I think there are some big tenants and some tenants that want for example, 1.3 megawatts, which is 7%, with an option to expand to a second and the third part. So we do feel good about meeting our third quarter 2010 lease-up. To go to New Jersey, in New Jersey the tenants are 2 megawatts typically what we see and we've turned down a couple of tenants, because we couldn't have this time commit to finishing the project, but the leases are there.

In Santa Clara the tenants are larger, but we need approximately $175 million to finish the project. So, everyday we kind of think about, do we go to New Jersey or do we go to Santa Clara. The Santa Clara market is as strong as Northern Virginia. So I would rate Santa Clara, Northern Virginia together, next New Jersey, the third best market Chicago.

Jordan Sadler - KeyBanc Capital Markets

You said Chicago is going to finish or stabilize, sounds like a quarter before ACC5? That's the timeframe laid out?

Hossein Fateh

Currently, that's what it is. Now Jordan, you know as well as I do, these things are bumpy. You can get whole load of leases and you may not get one, one quarter. I think if you think about the third quarter 2010 having stabilized projects, we feel good about that.

Jordan Sadler - KeyBanc Capital Markets

Lastly for Mark, can you just reconcile the liquidity need, I know you took a different cut at it, but just can you reconcile? Today's liquidity, I think you said $58 million in the press release in total between the revolver available, unrestricted and restricted cash. How does that compare to today's spending commitments as opposed to the 3/31 spending commitments?.

Mark Wetzel

It's pretty consistent. I mean the cash on the balance sheet was roughly $33 million. We have $20 million of restricted cash that we will draw down to finish ACC5, cash flow by quarter, round number $10 million to $11 million. As compared to uses, focused on their construction cost payable, was $34 million down from the $82 at 12/31.

So, we paid off a considerable amount of that in Q1. Then the ACC5 funds that we need to finish is roughly a net of about $20 million, because there is $9 million sitting in the construction cost payable for ACC5. So, the net of those two is roughly the sources and uses, netted.

Operator

We will go next to Brendan Maiorana with Wachovia.

Unidentified Analyst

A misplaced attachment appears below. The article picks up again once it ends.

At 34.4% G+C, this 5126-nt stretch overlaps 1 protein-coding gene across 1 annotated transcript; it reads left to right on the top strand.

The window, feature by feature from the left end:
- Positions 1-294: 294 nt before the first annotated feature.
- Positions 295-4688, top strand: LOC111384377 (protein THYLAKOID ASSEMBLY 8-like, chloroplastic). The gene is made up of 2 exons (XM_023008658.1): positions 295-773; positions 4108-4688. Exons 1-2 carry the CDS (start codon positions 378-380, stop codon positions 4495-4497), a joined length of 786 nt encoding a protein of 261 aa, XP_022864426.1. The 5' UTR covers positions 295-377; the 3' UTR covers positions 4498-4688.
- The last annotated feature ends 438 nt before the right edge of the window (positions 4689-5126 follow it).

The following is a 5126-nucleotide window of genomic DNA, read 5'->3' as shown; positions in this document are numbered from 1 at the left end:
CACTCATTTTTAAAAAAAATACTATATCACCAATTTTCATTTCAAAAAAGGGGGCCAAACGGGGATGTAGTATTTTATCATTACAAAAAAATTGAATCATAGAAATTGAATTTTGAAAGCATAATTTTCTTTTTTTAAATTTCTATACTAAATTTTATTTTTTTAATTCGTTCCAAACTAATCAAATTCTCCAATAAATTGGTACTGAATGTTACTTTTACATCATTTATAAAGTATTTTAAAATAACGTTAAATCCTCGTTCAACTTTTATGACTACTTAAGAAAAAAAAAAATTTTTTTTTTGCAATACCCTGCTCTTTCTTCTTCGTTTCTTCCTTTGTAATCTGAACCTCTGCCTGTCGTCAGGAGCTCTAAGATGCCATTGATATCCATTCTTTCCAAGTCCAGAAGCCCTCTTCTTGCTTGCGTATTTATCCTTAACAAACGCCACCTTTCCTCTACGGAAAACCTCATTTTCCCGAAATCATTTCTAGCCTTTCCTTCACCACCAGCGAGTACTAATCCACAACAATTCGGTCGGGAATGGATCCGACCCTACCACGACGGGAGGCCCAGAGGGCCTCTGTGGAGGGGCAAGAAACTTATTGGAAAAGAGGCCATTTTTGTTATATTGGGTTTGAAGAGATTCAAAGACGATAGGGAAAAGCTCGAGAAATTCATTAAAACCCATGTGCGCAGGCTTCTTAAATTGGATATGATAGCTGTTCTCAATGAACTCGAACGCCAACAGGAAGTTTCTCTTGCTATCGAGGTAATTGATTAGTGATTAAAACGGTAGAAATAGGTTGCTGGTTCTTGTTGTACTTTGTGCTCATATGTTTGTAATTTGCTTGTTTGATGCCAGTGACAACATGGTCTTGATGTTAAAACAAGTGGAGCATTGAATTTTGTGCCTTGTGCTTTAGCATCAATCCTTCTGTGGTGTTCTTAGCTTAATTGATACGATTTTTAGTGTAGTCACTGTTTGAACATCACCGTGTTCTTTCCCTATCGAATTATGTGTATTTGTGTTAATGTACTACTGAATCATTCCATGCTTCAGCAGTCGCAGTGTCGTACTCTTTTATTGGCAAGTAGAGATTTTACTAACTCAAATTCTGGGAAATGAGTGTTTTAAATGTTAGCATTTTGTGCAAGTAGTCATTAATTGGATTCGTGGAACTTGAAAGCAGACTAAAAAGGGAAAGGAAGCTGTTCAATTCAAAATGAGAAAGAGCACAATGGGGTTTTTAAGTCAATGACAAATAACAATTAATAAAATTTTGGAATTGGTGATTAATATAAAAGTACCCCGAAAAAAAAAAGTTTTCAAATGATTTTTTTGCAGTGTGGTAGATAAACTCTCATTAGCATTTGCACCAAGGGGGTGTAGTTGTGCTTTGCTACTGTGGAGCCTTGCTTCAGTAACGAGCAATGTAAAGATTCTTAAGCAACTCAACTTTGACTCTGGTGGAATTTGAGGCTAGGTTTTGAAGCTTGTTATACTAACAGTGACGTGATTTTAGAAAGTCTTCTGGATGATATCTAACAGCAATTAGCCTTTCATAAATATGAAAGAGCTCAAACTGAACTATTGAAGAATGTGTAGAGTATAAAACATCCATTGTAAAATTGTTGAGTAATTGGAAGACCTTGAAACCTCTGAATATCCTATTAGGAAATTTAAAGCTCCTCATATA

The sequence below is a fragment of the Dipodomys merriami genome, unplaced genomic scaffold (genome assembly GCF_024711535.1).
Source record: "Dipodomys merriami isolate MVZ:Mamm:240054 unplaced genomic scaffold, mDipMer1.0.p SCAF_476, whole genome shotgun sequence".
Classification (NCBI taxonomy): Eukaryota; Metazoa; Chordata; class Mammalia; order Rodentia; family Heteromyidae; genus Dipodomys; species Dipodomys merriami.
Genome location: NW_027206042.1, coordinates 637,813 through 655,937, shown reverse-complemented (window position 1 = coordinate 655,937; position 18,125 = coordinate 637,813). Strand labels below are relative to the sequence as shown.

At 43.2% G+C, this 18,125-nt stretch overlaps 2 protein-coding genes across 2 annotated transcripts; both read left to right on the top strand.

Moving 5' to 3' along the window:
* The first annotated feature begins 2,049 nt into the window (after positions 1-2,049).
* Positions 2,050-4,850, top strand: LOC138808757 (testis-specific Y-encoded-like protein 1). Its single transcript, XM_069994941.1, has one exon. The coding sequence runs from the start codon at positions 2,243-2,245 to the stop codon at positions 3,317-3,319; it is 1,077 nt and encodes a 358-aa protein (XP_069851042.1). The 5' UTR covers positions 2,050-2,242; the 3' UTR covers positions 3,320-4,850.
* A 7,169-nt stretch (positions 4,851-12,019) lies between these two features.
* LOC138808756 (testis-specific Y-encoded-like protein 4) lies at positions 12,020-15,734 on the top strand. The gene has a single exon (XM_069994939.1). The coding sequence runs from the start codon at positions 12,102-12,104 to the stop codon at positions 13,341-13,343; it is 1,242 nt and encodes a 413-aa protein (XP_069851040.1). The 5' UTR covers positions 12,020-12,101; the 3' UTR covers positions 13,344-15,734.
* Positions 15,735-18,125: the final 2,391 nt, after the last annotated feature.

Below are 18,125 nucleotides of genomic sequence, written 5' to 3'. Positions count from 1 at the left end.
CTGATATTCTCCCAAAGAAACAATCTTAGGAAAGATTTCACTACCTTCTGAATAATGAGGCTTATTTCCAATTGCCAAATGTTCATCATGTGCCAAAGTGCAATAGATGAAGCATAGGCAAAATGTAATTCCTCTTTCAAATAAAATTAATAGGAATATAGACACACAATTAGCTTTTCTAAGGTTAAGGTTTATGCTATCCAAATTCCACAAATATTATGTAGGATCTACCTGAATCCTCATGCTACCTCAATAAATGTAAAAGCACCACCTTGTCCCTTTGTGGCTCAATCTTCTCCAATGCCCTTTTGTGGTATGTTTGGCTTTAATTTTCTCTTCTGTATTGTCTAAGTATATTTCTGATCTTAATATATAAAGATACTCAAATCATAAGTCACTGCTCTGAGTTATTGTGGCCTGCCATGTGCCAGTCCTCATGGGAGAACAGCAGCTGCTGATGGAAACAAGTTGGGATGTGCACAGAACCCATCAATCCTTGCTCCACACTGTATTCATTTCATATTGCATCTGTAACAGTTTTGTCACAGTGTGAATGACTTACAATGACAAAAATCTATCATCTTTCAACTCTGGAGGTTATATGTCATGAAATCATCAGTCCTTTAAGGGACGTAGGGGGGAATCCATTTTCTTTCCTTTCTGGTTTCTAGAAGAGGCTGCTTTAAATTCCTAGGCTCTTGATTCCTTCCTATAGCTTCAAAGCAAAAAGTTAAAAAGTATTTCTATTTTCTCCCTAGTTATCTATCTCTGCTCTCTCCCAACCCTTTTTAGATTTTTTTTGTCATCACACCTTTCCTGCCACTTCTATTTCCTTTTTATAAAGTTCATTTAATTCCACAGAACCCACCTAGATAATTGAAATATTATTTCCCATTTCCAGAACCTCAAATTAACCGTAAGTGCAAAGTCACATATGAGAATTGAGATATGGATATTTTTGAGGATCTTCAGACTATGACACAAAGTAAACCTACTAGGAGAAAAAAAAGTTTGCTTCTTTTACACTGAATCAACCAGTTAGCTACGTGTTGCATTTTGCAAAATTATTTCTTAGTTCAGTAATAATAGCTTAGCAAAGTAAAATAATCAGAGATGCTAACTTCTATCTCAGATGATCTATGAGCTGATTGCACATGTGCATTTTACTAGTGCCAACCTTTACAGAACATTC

This is (inaudible) Brendan. My question is in regards to 2.6 megawatts lease expiring in '09. Could you give us a bit more information on that in terms of what you're expecting for rent if that lease?

Hossein Fateh

That 2.6 megawatts, actually expires January 01,'10. We feel very good about this. This is 1% of our revenue. The tenant is not renewing, which is very positive for us, because the cash-wise, we can double the cash intake to the company. So we feel very positive at this point. The tenant actually originally asked us if we would pay them to get out. And we said no, and they still decided to consolidate and not renew. So, that's very positive for us, because that was the first deal we ever did, and they're not renewing, which is perfect, because we can essentially get double the cash that we are getting now.

Unidentified Analyst

Thank you. And Mark, regarding capitalized interest. Could you remind us whether you guys capitalized project specific debt or do you use a weighted average (debt or higher debt)?

Mark Wetzel

It's a little bit of both, because the specific debt on ACC5, the $25 million is project specific, so we would direct that as all capitalized and then weighted average after that.

Brendan Maiorana - Wachovia

Mark, it is Brendan. I just wanted to follow-up on Jordan's questions. If I am just hearing your comments correctly, it sounds like you guys are going to pursue a strategy of leasing Chicago and ACC5 as quickly as you can and pursue secure debt on those assets to address the 2011 maturities and then try to get some type of capacity on the revolver or some construction loans to address the Santa Clara and New Jersey, is that the strategy that you are pursuing currently? And then if that doesn't work out in 2010, or in the end of this year, then you'll look to maybe fill that gap via kind of potential equity issuance?

Mark Wetzel

We are keeping our options open. I mean, there's a lots of strategies. We talk about it everyday. The issue of logically in '09 was resolving what we did in the first quarter. As we look into Q2, Q3 and Q4 this year, leasing Chicago, finishing 5, potentially putting secured debt on 5 is (inaudible) to us. We think that's the right answer.

The equity raise; we are not saying we are going to do it. We are not saying, we are not going to do it. It's just another tool that we have in the tool box that we would like. We found a shelf, we are in the process of going through that, and so we're looking at all angles, but at a $9, $10 stock price from a dilution perspective, the raise of funds that we need, we think there is better choices.

Hossein Fateh

If there is a compelling reason to do it right away, we would. At the moment, we don't see a compelling reason, but if there is a compelling reason, we would absolutely pursue that.

Brendan Maiorana - Wachovia

Do you think pursuing the secured financing will get you the capital that you need through 2011?

Mark Wetzel

I think that secured route on a ACC5 Phase I, could raise $100 million $125 million, which would in essence be enough to finish out New Jersey. But the idea of raising money tomorrow to build a spec in New Jersey is not something we want to undertake this quarter.